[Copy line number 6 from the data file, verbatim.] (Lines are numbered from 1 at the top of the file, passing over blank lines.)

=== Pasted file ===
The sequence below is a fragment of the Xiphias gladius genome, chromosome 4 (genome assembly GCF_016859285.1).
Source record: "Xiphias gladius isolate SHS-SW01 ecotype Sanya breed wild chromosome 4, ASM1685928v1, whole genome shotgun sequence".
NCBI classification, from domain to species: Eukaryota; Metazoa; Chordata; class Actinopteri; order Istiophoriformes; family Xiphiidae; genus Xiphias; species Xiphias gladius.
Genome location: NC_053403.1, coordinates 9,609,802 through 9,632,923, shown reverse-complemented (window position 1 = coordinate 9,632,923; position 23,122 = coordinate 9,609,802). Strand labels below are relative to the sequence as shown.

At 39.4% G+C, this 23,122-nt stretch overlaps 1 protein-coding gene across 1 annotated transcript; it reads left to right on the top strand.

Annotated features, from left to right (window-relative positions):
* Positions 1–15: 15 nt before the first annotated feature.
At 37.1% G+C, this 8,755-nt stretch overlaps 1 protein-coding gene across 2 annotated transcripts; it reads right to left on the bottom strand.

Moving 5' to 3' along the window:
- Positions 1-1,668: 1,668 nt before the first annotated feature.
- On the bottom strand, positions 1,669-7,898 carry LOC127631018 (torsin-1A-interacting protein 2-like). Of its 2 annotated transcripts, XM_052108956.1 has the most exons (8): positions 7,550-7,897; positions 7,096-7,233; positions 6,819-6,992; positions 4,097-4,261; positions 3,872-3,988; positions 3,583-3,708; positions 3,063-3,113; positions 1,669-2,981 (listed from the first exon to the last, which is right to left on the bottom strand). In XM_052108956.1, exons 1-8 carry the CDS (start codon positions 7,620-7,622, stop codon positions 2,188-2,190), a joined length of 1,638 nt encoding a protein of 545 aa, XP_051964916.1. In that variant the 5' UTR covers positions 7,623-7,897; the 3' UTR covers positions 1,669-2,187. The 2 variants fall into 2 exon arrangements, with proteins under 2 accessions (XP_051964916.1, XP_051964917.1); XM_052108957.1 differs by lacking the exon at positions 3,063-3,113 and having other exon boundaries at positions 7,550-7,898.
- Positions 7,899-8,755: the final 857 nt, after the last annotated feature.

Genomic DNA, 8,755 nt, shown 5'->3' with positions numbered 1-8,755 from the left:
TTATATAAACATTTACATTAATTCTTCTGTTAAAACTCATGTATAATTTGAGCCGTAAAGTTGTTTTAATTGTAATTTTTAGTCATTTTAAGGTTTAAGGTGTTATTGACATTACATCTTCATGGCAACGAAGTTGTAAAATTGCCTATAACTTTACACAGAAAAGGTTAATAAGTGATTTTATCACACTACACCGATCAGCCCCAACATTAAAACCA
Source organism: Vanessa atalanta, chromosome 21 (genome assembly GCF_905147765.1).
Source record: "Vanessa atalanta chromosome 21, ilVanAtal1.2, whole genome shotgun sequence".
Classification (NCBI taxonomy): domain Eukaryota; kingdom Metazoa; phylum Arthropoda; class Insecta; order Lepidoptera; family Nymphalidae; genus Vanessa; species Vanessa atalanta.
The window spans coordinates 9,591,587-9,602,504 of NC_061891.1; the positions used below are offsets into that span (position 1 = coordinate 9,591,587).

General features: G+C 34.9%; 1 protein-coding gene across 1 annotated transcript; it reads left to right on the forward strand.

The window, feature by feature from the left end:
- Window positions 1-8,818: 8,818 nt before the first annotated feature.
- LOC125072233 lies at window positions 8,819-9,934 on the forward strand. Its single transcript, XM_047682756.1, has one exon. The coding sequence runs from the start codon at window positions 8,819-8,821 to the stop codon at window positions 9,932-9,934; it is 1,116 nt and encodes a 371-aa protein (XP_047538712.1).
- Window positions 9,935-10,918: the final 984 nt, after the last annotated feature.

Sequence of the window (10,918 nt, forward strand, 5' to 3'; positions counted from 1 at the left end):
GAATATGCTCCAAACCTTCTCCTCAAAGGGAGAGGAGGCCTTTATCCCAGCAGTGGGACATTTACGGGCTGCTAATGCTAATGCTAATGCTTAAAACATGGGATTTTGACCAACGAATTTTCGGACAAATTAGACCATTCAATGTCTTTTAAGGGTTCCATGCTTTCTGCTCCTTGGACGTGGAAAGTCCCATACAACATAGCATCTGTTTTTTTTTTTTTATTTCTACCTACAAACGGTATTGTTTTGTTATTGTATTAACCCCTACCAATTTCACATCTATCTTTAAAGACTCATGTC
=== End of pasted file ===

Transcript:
Annotated features, from left to right (window-relative positions):